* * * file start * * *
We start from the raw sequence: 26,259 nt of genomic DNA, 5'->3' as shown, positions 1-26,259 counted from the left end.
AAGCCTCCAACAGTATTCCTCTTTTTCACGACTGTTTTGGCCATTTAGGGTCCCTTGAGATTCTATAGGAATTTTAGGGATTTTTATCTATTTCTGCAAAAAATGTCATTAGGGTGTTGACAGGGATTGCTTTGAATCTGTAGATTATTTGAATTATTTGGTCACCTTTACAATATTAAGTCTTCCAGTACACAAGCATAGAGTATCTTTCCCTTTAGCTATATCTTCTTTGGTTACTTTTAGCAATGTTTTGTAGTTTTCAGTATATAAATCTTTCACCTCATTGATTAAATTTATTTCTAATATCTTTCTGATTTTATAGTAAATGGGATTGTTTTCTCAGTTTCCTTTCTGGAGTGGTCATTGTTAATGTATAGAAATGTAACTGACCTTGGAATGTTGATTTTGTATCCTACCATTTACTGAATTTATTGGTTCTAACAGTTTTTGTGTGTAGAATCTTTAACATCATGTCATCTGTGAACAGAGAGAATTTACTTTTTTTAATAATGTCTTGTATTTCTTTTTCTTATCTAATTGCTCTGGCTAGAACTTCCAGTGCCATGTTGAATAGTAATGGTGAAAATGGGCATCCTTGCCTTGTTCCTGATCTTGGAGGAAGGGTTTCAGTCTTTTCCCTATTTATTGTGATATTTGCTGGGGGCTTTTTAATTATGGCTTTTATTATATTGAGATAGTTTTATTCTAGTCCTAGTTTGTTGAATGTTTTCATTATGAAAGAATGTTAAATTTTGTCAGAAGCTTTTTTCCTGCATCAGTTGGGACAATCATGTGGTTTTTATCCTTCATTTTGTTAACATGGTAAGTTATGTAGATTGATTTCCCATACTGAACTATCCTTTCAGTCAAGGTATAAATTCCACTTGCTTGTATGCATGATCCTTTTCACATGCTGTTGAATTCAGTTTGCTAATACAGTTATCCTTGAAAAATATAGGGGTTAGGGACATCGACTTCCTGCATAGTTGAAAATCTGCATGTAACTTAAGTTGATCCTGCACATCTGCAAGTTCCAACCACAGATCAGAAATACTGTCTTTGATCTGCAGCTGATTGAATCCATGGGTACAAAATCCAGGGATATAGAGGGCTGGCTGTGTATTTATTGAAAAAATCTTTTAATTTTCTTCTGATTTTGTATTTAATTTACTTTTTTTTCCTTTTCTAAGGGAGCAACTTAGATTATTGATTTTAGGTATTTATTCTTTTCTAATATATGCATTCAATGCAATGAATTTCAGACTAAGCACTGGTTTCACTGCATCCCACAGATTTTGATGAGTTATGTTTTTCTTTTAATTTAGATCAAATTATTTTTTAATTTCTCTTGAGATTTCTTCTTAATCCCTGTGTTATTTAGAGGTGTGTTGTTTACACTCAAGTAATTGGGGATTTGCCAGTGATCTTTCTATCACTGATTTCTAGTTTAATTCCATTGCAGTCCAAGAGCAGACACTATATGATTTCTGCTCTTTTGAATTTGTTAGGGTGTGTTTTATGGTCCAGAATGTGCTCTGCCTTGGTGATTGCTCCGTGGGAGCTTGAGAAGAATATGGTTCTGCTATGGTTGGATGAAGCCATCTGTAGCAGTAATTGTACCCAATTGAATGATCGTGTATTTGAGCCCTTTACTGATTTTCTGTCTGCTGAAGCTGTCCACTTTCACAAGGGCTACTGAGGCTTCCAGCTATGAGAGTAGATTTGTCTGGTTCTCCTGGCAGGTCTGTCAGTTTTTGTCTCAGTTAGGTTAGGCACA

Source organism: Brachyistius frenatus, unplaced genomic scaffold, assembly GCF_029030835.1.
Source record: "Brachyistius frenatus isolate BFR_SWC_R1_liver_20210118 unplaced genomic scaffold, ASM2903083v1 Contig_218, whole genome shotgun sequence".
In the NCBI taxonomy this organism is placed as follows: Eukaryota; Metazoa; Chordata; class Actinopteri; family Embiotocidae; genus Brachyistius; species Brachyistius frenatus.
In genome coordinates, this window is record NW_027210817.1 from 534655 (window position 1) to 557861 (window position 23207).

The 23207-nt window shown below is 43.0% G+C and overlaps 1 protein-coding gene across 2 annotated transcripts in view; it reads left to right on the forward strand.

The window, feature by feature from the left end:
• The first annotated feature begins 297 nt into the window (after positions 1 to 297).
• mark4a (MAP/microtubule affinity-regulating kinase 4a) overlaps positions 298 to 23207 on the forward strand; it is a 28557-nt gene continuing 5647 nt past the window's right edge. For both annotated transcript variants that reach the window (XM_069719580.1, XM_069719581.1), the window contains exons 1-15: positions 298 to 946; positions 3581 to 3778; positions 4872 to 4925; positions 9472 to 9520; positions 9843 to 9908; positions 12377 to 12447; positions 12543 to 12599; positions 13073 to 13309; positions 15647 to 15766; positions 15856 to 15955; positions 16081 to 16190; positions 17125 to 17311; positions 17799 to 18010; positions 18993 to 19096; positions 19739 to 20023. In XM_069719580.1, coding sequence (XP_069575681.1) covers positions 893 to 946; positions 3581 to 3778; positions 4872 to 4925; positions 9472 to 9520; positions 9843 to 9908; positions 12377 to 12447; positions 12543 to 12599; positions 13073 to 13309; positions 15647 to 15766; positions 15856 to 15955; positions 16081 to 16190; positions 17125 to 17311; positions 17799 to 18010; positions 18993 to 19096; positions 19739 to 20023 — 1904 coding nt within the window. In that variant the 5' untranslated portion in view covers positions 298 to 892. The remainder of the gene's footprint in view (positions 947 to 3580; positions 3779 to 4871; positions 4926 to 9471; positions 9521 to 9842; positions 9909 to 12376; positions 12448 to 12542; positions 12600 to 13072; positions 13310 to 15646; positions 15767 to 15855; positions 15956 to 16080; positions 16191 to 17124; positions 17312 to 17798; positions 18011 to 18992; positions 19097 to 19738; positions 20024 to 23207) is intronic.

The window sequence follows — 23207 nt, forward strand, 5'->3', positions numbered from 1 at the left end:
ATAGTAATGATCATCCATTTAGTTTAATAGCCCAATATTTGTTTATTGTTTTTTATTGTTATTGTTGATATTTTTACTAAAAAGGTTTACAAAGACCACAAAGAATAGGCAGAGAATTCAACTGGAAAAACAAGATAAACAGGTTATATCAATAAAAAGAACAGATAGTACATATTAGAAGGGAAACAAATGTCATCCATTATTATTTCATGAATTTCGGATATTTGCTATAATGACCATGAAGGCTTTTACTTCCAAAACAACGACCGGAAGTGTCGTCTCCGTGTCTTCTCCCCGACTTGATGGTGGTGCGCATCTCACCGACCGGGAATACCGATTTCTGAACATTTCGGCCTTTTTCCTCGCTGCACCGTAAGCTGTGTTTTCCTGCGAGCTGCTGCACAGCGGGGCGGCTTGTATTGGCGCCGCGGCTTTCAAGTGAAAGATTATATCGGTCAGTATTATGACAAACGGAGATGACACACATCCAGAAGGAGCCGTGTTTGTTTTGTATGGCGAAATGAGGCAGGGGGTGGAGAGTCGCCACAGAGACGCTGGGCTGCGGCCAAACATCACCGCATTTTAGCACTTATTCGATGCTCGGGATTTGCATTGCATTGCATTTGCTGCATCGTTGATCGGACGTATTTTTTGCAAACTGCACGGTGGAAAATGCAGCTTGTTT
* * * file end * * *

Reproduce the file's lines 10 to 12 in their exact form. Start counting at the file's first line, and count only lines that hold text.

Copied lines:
• mark4a (MAP/microtubule affinity-regulating kinase 4a) overlaps positions 298 to 23207 on the forward strand; it is a 28557-nt gene continuing 5647 nt past the window's right edge. For both annotated transcript variants that reach the window (XM_069719580.1, XM_069719581.1), the window contains exons 1-15: positions 298 to 946; positions 3581 to 3778; positions 4872 to 4925; positions 9472 to 9520; positions 9843 to 9908; positions 12377 to 12447; positions 12543 to 12599; positions 13073 to 13309; positions 15647 to 15766; positions 15856 to 15955; positions 16081 to 16190; positions 17125 to 17311; positions 17799 to 18010; positions 18993 to 19096; positions 19739 to 20023. In XM_069719580.1, coding sequence (XP_069575681.1) covers positions 893 to 946; positions 3581 to 3778; positions 4872 to 4925; positions 9472 to 9520; positions 9843 to 9908; positions 12377 to 12447; positions 12543 to 12599; positions 13073 to 13309; positions 15647 to 15766; positions 15856 to 15955; positions 16081 to 16190; positions 17125 to 17311; positions 17799 to 18010; positions 18993 to 19096; positions 19739 to 20023 — 1904 coding nt within the window. In that variant the 5' untranslated portion in view covers positions 298 to 892. The remainder of the gene's footprint in view (positions 947 to 3580; positions 3779 to 4871; positions 4926 to 9471; positions 9521 to 9842; positions 9909 to 12376; positions 12448 to 12542; positions 12600 to 13072; positions 13310 to 15646; positions 15767 to 15855; positions 15956 to 16080; positions 16191 to 17124; positions 17312 to 17798; positions 18011 to 18992; positions 19097 to 19738; positions 20024 to 23207) is intronic.

The window sequence follows — 23207 nt, forward strand, 5'->3', positions numbered from 1 at the left end:
ATAGTAATGATCATCCATTTAGTTTAATAGCCCAATATTTGTTTATTGTTTTTTATTGTTATTGTTGATATTTTTACTAAAAAGGTTTACAAAGACCACAAAGAATAGGCAGAGAATTCAACTGGAAAAACAAGATAAACAGGTTATATCAATAAAAAGAACAGATAGTACATATTAGAAGGGAAACAAATGTCATCCATTATTATTTCATGAATTTCGGATATTTGCTATAATGACCATGAAGGCTTTTACTTCCAAAACAACGACCGGAAGTGTCGTCTCCGTGTCTTCTCCCCGACTTGATGGTGGTGCGCATCTCACCGACCGGGAATACCGATTTCTGAACATTTCGGCCTTTTTCCTCGCTGCACCGTAAGCTGTGTTTTCCTGCGAGCTGCTGCACAGCGGGGCGGCTTGTATTGGCGCCGCGGCTTTCAAGTGAAAGATTATATCGGTCAGTATTATGACAAACGGAGATGACACACATCCAGAAGGAGCCGTGTTTGTTTTGTATGGCGAAATGAGGCAGGGGGTGGAGAGTCGCCACAGAGACGCTGGGCTGCGGCCAAACATCACCGCATTTTAGCACTTATTCGATGCTCGGGATTTGCATTGCATTGCATTTGCTGCATCGTTGATCGGACGTATTTTTTGCAAACTGCACGGTGGAAAATGCAGCTTGTTT